Saturday, November 15, 2008

Sudarshan Kriya

Art of Living Practice of Sudarshan Kriya

Sudarshan (less frequently spelt sudharshan) is Sanskrit. Su stands for "proper" and darshan means "vision." Kriya is a yogic practice that is meant to purify the body. In English, Art of Living staff used to refer to it as the Healing Breath Technique, but that has fallen out of favor. Sri Sri Ravi Shankar thinks that people should learn the Sanskrit name. My AOL instructors refer to the kriya as a kind of toxin purge for the body, mind and spirit. This practice came to Sri Sri when he was on a retreat in 1983, and it has formed the foundation of his mission since then.

Sudarshan kriya is the core of the Art of Living approach. It's kind of like a crash course in pranayama, the yogic practice of breath extension or control. It is incorporated into a daily practice and also forms part of the weekly gatherings, called Satsang, where Art of Living practicioners follow a more extended process with an audio recording of Sri Sri leading a Maja Kriya.

As Art of Living participants, we are not supposed to openly discuss our practice with outsiders. You are supposed to be a trained and certified instructor to impart sudarshan kriya. The Art of Living Foundation has registered the name because others were going to patent it. The official version can be found on the Art of Living website

A group kriya in South Africa In both the daily practice and the extended version, the Art of Living users engage in four exercises: yogic three-part breathing (three cycles, once with hands on waist, hands at chest level with elbows extended to the side, and arms up and hands touching back shoulders), bastrika (three repetions), Om-chanting (three repetitions) and Sudarshan Kriya. All four of these breathing exercises or practices are part of yogic tradition, and Sri Sri Ravi Shankar has modified them slightly or substantially. Sudarshan Kriya bears a strong resemblance to kabalabhati.

What does the kriya add to my yoga practice? It's increased my lung capacity in a really short time; it's increased my alertness; it's given me methods to refresh my mind throughout the day. By giving me greater awareness and sensitivity to my breath, I've improved my concentration and meditation. By coming to AOL and yoga together, I was able to see how much yoga could benefit me. At my first yoga class after the AOL intro course, I was able to get into deep bends and other poses and hold them because I was breathing more easily and deeply. I suppose I could have to come to the same condition through other methods, but it would have taken more time.

Art of Living also says that the kriya practice has accumulative effects over time. Medical research shows that it has promising results in recovery from mood disorders and building HIV.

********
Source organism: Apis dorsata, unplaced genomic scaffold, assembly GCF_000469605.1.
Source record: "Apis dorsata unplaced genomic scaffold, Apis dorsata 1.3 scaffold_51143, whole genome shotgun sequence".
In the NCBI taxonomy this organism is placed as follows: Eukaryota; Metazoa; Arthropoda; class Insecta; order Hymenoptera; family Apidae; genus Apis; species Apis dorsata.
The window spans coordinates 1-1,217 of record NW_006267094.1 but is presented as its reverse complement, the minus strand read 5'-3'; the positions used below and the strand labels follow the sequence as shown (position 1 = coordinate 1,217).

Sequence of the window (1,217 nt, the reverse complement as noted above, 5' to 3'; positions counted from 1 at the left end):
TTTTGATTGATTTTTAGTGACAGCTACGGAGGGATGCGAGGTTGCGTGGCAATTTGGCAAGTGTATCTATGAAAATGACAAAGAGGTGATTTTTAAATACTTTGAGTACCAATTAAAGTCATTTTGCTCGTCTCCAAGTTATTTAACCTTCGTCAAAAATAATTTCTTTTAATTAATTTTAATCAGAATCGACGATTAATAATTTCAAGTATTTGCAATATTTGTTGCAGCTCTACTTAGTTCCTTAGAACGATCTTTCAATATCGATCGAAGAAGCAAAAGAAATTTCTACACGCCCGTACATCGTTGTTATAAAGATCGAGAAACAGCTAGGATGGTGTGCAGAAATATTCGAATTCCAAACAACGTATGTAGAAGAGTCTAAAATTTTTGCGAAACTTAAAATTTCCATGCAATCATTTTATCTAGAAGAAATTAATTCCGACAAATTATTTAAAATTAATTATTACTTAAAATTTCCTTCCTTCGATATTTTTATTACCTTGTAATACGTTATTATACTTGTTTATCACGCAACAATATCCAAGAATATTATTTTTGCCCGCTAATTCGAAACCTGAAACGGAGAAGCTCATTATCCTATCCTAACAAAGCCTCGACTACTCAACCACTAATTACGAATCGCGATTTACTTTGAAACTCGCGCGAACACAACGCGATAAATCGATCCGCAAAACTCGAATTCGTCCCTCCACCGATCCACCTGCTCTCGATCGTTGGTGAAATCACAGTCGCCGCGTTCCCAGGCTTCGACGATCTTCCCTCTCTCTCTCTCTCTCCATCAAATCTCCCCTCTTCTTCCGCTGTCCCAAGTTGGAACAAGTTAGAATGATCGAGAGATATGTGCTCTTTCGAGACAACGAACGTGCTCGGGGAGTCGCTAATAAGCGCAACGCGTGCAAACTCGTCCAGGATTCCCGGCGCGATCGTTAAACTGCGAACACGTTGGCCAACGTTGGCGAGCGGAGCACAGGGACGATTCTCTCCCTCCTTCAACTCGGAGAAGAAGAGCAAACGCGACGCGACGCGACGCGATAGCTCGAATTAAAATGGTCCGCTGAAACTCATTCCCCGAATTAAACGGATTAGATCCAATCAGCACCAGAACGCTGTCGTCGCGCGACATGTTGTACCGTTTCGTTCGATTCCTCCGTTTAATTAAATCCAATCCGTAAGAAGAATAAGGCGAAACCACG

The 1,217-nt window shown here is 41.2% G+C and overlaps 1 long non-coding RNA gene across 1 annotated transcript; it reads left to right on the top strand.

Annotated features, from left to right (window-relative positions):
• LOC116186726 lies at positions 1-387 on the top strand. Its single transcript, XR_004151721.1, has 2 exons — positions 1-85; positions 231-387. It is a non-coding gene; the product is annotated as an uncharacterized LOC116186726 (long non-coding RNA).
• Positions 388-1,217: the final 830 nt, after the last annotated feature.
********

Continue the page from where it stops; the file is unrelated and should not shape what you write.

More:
Introductory Course

The course goes through the mechanics of sudarshan kriya and other pranayama exercises assuming that you do not have any prior knowledge of yoga. In the two weekend sessions, you are guided through a fair extensive yoga practice -- it is more than just stretching, as described in the literature. But no one gets penalized for bad form or being out of shape.

In all Art of Living practices, there is a strong emphasis placed on balance and moderation -- not going overboard. You're not going to major benefits from doubling or tripling your time in kriya. However, some Art of Living practicioners encourage more frequent use of kriya practices for people suffering from mood disorders. There is no claim that you should assume other aspects of yoga tradition, like becoming a vegetarian.

Other Courses

The Art of Living Foundation and its affiliates employ sudarshan kriya and other pranayama exercises as the core of other specialized courses, like the Stress Management program for corporate employees, prison inmate work, or its youth program. In addition, there are efforts to help people with illnesses like depression and anxiety,

Part II Course

Informally known as the advanced course, this experience requires a 4-6 day residence at a retreat or an Art of Living ashram. Frequently, the course is given by Sri Sri himself. The course combines four aspects: Silence, Sadhana (Meditation), Satsang (Celebration) and Seva (Service).

"Silence takes you deeper into yourself, Sadhana builds Energy, Satsang maintains it (elevating consciousness) and finally this energy is lovingly channeled through Seva." (From Art of Living websites and literature)

The Part II Course is really the doorway to full understanding of Art of Living. If you have a desire to be a volunteer instructor or take the yoga course, you will need to take the course. I've heard of the course taking place in New York in the Hudson valley, at the Montreal ashram and in Lake Tahoo, CA.


In India, there is a lot of research on the therapeutic effects of yoga and pranayama. The leading institute is Vivekananda Yoga Anusandhana Samsthana (Research Foundation) or VYASA, sometimes referred to as Vivekananda Kendra. The leading researcher is Shirley Telles. There is a US branch in Houston, sVYASA

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